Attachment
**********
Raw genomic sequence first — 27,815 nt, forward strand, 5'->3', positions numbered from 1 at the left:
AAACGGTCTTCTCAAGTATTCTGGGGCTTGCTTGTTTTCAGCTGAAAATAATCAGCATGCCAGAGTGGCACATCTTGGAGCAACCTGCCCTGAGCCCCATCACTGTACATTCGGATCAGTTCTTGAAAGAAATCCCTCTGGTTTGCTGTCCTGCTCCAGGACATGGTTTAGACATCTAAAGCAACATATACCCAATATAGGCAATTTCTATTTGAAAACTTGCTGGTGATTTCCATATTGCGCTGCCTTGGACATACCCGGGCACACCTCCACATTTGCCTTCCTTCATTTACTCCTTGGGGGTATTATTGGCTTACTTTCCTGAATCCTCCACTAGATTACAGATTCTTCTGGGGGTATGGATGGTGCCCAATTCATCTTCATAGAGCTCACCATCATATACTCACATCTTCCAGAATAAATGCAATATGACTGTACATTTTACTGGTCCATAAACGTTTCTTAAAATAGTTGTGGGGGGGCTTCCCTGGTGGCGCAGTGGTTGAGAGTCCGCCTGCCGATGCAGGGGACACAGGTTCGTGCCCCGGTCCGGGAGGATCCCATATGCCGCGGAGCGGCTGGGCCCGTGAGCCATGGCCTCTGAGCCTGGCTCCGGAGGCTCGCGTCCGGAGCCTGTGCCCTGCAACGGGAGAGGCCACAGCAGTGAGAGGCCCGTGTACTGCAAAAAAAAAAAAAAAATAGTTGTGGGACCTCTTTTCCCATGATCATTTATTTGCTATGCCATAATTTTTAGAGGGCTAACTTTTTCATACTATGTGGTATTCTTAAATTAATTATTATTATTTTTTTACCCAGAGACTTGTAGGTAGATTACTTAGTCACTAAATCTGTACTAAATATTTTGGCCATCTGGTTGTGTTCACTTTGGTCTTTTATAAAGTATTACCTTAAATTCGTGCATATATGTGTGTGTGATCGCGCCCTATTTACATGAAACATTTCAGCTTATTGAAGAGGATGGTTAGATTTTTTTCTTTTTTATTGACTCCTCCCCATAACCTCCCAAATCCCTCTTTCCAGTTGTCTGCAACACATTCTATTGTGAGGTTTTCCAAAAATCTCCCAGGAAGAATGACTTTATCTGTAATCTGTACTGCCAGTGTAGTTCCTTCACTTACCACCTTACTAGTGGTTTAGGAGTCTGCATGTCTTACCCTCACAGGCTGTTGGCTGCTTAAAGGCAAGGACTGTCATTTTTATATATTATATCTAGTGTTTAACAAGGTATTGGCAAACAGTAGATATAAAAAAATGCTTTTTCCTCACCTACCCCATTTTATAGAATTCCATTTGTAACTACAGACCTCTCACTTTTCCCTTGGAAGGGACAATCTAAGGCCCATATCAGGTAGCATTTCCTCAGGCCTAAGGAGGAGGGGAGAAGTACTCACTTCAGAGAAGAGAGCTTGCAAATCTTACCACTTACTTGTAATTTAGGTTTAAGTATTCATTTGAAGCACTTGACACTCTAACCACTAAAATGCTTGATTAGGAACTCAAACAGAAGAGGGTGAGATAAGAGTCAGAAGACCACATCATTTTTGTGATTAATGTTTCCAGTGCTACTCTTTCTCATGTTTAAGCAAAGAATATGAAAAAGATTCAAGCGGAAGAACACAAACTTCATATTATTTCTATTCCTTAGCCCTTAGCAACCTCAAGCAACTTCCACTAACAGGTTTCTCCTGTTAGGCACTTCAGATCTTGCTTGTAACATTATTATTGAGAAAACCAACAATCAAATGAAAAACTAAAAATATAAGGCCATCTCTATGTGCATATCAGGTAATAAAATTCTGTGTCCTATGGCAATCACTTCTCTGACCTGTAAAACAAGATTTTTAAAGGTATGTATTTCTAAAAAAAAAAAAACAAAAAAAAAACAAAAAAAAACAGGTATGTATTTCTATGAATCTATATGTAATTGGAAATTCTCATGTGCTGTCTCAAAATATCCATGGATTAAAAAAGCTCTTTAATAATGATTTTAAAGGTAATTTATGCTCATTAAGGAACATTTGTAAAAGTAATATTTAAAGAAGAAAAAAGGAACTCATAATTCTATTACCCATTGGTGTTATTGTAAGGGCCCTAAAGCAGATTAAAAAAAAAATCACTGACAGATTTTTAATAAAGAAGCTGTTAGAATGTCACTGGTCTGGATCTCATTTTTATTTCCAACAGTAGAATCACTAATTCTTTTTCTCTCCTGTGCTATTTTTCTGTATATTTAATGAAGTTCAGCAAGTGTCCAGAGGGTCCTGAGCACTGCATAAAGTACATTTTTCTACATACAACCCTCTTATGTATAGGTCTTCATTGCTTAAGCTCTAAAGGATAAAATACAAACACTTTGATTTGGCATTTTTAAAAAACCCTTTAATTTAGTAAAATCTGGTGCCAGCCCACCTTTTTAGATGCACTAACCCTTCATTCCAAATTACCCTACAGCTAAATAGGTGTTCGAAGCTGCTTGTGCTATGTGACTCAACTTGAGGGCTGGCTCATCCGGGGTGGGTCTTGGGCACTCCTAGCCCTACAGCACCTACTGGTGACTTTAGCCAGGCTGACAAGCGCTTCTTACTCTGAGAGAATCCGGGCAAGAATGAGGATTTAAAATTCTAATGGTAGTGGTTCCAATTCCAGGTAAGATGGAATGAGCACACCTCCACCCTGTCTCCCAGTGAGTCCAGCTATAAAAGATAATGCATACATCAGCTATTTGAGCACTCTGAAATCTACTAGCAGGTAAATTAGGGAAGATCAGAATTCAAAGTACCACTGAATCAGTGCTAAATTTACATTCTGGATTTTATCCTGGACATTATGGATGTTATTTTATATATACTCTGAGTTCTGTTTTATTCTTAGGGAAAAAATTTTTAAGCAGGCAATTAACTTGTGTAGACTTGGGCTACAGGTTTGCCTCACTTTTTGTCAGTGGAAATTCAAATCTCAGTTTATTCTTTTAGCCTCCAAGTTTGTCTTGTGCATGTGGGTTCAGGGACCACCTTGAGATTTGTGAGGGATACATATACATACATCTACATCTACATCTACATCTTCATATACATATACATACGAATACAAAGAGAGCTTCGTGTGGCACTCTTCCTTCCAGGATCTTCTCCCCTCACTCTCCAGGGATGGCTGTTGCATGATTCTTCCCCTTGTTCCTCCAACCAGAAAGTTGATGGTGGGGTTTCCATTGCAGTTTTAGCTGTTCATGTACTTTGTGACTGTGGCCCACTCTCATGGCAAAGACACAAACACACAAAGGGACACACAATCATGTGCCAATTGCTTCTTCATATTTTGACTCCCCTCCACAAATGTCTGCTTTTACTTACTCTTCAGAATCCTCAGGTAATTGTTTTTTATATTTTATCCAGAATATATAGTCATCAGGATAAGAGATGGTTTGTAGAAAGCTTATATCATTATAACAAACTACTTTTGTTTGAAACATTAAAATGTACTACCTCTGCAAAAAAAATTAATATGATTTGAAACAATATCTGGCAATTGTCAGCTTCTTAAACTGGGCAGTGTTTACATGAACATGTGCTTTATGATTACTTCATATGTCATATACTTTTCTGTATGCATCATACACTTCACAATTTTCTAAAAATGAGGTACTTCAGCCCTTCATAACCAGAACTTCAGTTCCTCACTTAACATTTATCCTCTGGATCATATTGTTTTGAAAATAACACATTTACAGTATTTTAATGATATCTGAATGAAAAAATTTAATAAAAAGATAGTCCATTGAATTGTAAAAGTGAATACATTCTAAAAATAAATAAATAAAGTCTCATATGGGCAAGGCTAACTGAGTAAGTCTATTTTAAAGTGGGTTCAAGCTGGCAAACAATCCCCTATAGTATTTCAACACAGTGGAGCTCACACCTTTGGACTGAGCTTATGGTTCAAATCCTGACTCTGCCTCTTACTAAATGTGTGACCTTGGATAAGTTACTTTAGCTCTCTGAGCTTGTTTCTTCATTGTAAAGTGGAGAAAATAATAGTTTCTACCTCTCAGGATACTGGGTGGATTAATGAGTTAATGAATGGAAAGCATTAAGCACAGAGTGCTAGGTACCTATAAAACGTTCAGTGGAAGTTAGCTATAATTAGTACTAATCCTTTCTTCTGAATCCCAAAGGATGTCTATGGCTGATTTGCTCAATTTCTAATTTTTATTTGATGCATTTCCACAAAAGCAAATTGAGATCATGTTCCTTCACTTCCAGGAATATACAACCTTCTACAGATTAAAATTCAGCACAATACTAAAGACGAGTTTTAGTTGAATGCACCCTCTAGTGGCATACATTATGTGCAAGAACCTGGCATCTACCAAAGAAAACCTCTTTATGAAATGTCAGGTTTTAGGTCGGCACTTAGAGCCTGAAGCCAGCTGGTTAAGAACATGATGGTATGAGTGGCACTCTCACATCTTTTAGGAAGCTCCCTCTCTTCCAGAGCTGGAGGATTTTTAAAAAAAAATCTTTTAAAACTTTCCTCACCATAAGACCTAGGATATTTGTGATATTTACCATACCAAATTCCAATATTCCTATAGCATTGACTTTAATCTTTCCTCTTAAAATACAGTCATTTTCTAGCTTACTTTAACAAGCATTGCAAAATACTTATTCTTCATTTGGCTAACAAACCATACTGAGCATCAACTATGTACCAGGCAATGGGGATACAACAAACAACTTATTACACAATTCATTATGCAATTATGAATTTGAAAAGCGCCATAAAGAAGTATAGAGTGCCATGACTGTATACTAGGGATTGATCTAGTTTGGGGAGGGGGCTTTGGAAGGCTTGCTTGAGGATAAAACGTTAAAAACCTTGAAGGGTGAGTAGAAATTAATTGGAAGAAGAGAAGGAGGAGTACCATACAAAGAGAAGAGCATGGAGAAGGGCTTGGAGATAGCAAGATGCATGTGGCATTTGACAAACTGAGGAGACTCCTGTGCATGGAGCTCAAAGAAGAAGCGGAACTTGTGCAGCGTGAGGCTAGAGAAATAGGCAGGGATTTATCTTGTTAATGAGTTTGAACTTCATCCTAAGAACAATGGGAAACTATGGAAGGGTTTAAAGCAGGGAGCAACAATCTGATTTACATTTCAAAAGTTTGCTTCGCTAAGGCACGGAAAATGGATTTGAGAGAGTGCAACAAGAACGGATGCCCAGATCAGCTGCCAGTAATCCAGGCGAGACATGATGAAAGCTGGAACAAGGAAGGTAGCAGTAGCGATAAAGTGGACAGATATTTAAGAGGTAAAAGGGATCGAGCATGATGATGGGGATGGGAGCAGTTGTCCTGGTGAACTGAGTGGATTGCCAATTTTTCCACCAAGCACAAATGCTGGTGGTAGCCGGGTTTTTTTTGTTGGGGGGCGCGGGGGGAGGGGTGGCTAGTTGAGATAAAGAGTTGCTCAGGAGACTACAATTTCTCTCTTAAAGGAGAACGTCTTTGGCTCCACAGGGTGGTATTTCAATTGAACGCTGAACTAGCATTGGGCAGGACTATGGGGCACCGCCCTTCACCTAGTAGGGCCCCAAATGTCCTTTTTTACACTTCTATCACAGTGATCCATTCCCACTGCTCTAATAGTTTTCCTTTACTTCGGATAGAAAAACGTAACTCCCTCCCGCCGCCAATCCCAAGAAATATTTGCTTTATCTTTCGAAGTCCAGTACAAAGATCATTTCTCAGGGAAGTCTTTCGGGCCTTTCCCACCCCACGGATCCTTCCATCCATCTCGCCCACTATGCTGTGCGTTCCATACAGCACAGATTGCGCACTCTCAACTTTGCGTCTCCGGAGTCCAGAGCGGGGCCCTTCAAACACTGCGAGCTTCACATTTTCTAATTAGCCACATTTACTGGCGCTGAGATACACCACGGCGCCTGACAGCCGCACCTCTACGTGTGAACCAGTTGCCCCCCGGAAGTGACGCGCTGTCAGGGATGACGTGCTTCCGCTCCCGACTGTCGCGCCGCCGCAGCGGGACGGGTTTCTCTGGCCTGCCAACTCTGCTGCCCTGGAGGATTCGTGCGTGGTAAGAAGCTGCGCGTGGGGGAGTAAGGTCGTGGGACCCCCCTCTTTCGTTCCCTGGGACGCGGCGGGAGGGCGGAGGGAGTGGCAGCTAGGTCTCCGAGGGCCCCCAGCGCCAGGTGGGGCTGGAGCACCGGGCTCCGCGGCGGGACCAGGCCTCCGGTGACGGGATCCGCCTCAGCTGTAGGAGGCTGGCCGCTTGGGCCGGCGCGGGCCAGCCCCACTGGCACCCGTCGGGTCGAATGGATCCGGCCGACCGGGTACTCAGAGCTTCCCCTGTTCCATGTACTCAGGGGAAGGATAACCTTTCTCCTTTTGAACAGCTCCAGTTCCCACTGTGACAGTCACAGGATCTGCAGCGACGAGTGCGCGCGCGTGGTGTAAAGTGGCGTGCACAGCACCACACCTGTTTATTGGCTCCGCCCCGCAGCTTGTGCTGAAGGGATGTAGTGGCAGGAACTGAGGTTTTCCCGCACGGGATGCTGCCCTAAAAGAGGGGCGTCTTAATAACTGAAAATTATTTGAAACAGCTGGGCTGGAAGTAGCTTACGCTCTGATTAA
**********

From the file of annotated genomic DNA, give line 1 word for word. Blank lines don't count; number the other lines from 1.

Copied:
Raw genomic sequence first — 27,815 nt, forward strand, 5'->3', positions numbered from 1 at the left: